Binocular Vision Eye Science
In this family STEM activity, put your eyes to the test... alone and as a working unit! How do your eyes work together to help you see?
Your eyes help you see what is in front of you, but have you ever thought about how your eyes work together (with your brain) to make sense of what you see? We have two eyes, but together our brain processes a single image. How does this work?
When you look through a pair of binoculars, you place each eye in front of one of the eye pieces. You look through, and you see a single image. Without binoculars, our eyes work the same way&mdashs;we have binocular (2-eyed) vision. That our eyes are a few inches apart is really important in understanding human vision. The separation of our eyes helps us see distance, dimension, and depth. How well our eyes (and brain) interpret variables like depth can make a difference in how easy or difficult it is to do something like catch a ball.
You may have tested your eyes in the past by focusing on a single spot in the distance, marking it with your finger in the air, and then closing or covering one eye. With one eye closed, your finger likely appears to shift or move. Close the other eye instead, and you may find your finger shifts or moves again. (You may find the shift is more noticeable with one or the other eye closed.)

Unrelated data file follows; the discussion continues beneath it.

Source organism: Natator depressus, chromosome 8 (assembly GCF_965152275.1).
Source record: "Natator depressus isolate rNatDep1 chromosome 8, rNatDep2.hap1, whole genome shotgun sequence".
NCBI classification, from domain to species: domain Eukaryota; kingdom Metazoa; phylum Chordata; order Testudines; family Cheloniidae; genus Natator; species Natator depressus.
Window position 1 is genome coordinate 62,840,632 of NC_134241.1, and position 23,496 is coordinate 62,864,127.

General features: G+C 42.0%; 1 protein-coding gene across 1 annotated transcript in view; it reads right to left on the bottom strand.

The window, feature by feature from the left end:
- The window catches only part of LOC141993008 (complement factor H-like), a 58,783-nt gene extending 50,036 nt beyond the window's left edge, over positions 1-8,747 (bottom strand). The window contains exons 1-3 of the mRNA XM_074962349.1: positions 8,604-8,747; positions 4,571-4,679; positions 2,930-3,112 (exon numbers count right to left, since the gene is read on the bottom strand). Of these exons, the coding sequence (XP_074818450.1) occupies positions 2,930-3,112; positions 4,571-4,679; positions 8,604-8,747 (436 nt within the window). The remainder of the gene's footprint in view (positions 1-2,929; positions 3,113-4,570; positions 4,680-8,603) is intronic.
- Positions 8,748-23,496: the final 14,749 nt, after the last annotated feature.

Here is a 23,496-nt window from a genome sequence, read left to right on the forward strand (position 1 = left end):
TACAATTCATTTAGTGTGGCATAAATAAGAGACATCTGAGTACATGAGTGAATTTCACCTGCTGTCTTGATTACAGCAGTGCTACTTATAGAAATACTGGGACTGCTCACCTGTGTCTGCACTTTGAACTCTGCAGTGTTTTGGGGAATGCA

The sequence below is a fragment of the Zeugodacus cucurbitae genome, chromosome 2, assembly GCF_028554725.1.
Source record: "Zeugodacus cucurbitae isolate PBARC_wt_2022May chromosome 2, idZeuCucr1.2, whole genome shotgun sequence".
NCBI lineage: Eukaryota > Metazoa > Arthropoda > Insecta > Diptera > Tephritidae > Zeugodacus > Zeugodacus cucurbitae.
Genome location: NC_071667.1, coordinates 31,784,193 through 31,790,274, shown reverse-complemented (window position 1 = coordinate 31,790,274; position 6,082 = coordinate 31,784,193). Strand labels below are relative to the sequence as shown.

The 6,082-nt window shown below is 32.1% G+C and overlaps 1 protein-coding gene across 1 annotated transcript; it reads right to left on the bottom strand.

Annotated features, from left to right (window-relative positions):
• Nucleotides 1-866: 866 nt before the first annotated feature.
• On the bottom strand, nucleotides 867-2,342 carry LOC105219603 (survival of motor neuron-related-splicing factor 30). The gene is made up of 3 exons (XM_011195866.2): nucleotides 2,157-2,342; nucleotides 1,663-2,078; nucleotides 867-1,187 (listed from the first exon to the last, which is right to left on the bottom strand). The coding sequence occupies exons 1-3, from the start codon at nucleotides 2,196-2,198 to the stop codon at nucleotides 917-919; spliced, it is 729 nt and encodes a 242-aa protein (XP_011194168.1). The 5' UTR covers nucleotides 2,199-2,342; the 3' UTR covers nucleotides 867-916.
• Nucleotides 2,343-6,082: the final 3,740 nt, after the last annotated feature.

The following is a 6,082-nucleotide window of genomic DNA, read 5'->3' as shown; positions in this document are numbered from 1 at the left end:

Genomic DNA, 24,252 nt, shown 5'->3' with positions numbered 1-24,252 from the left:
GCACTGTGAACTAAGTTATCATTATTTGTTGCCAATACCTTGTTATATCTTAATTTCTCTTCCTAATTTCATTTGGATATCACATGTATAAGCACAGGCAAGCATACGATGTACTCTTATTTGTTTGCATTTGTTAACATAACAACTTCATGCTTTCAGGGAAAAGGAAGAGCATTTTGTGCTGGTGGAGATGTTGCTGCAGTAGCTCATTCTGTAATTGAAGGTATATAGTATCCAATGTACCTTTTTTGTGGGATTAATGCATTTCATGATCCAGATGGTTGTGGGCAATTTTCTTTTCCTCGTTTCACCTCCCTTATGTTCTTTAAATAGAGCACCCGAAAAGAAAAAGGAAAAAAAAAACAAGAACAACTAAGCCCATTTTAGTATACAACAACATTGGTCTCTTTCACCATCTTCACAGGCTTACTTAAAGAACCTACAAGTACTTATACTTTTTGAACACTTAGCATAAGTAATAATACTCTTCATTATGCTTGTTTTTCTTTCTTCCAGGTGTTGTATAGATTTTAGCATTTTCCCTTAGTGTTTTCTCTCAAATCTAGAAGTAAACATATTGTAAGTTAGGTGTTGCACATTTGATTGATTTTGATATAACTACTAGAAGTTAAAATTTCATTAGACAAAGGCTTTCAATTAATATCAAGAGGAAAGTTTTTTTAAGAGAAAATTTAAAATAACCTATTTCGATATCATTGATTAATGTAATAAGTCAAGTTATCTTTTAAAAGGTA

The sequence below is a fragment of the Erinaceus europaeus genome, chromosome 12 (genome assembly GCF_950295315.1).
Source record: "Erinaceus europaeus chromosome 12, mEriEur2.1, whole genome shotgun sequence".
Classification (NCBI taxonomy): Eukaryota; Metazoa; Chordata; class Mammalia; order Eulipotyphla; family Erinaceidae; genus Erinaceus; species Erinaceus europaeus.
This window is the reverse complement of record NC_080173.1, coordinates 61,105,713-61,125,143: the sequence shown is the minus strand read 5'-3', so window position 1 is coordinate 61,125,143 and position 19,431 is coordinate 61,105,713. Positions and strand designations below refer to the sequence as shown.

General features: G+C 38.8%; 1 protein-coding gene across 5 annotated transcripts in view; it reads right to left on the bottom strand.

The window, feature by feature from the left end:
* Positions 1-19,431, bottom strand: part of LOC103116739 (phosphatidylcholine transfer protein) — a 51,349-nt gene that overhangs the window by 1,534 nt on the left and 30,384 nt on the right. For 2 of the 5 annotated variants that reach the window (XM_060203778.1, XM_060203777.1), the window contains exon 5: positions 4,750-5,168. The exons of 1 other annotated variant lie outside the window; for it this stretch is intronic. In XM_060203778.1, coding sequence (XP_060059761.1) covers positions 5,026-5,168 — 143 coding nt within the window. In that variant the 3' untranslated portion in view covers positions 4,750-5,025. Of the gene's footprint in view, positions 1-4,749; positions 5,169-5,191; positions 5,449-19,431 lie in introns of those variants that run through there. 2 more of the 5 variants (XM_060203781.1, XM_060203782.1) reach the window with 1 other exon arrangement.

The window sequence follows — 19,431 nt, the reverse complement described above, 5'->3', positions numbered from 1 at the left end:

This week, kids extend this kind of eye testing to better understand how our eyes take in "depth" and how our brain makes sense of the information from each eye to give us a sense of "depth." In this week's science activity, kids set up a simple line of markers on a table and then put their eyes to the test. Follow up these informal eye tests with some camera photos to demonstrate what each eye sees, separately, compared to what the eyes see when they work together.
The following Science Buddies activity on the Scientific American website has all the information you need to do this science activity with your students at home: See Change: 2 Eyes, 1 Picture.
For another fun family science activity about vision, see the Spot the Dot Eye Science project.
You Might Also Enjoy These Related Posts:
- Coding Activities for Beginners and Beyond
- STEM is for Everyone: Annie Jump Cannon, Classifier of Stars
- 2020 Nobel Science Experiments for K-12 Students
- Halloween STEM Activities
- STEM is for Everyone: Helen Taussig, Pediatric Cardiologist
- Get Inspired by these Hispanic Scientists and Engineers
- Cornell Senior Cites Middle School Science Fair as Pivotal
- Student Forms Biotech Club to Create Opportunities for STEM Learning
Explore Our Science Videos
How to Build an ArtBot
Make a Slushy! Yummy STEM Project
Physics and Chemistry of an Explosion Science Fair Project Idea